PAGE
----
An ancient institution
The monarchy is the oldest institution of government. Queen Elizabeth II is directly descended from King Egbert, who united England under his rule in 829. The only interruption in the history of the monarchy was the republic, which lasted from 1649 to 1660.
Today, the Queen is not only Head of State, but also an important symbol of national unity. The Queen's title in Britain is 'Elizabeth the Second, by the Grace of God of the United Kingdom of Great Britain and Northern Ireland and of Her other Realms and Territories Queen, Head of the Commonwealth, Defender of the Faith'. In the Channel Islands and the Isle of Man, the Queen is represented by a Lieutenant-Governor.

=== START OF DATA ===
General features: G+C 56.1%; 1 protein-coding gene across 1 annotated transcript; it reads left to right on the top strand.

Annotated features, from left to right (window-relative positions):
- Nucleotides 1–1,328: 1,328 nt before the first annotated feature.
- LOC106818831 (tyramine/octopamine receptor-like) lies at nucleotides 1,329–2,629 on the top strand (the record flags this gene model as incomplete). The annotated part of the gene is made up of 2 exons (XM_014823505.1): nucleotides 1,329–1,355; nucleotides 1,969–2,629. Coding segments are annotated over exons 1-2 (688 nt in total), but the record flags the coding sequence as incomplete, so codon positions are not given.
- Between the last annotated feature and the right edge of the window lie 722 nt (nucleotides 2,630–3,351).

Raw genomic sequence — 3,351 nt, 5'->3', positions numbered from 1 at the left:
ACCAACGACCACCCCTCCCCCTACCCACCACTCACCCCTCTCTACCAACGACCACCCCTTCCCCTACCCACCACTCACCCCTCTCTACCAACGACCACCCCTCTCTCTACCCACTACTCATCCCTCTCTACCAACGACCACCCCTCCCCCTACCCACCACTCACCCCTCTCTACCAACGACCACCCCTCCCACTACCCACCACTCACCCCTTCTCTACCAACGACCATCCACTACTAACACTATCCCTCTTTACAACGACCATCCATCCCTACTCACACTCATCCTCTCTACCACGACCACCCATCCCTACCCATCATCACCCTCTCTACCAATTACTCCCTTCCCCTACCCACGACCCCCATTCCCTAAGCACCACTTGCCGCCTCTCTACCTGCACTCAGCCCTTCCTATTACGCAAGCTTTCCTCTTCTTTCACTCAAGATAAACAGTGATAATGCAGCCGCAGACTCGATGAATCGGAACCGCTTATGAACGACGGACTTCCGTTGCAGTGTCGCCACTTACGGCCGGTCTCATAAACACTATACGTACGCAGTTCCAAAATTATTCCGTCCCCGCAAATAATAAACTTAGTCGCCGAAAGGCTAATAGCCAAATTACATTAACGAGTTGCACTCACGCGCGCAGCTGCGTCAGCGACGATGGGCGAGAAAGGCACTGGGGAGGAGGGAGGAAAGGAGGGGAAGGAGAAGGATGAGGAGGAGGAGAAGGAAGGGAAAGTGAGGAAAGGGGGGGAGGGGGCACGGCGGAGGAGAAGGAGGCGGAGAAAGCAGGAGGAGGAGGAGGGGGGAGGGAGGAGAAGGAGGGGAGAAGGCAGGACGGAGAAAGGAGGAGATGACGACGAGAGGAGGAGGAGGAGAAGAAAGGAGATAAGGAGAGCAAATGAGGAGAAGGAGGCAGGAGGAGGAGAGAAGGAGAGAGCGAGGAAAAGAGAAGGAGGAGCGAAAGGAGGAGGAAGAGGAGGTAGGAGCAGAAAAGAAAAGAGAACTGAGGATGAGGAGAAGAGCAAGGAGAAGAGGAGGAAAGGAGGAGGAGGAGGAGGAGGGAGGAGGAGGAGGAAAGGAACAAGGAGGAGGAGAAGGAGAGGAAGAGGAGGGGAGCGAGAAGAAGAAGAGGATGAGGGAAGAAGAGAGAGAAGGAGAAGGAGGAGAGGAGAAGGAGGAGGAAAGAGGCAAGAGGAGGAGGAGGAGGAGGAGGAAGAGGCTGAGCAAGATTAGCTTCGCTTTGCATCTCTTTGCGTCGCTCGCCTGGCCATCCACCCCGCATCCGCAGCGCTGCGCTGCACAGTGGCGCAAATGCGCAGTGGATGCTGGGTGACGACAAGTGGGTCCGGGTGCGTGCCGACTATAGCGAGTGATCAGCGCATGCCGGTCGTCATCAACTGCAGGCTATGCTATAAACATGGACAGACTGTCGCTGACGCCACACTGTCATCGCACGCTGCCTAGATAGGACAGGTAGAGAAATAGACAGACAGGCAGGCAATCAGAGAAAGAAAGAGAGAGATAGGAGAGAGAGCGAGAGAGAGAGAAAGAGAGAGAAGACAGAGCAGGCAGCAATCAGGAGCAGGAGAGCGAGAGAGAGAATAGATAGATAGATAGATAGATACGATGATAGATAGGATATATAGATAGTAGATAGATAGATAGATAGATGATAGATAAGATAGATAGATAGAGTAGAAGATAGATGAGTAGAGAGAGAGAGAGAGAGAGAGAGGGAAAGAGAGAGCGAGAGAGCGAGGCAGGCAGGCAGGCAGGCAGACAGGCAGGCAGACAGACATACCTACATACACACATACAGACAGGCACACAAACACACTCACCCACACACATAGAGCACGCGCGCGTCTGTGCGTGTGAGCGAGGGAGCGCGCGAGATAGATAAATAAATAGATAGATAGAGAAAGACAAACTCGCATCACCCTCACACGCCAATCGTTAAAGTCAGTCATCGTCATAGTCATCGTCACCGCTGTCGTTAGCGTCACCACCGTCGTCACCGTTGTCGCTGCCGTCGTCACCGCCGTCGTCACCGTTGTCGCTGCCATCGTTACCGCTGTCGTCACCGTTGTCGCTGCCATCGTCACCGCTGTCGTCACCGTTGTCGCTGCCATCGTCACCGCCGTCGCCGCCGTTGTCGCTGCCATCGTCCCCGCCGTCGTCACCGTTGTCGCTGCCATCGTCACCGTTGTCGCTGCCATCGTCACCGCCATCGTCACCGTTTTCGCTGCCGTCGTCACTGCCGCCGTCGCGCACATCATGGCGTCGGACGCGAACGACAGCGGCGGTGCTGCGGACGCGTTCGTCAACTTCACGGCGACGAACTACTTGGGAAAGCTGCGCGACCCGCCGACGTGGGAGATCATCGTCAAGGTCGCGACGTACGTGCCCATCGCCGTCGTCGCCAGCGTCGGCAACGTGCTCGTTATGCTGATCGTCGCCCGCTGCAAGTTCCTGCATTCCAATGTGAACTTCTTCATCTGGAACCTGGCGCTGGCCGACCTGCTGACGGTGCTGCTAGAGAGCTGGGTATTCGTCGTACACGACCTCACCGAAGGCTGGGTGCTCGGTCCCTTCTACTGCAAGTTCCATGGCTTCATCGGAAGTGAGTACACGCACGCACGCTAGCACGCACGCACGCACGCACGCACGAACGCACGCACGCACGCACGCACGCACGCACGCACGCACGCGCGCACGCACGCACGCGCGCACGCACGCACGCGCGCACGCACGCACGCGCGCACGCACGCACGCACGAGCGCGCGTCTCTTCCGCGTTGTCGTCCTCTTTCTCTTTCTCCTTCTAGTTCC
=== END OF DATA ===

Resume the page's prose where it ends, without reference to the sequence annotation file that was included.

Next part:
Although the seat of the monarchy is in Britain, the Queen is also head of state of a number of Commonwealth states. In each state, the Queen is represented by a Governor-General, appointed by her on the advice of the ministers of the country concerned and completely independent of the British Government. In each case the form of the royal title varies. Other Commonwealth states are republics or have their own monarchies. In British-dependent territories, governors usually represent the Queen.
To find out more about the Monarchy, visit British Monarchy.
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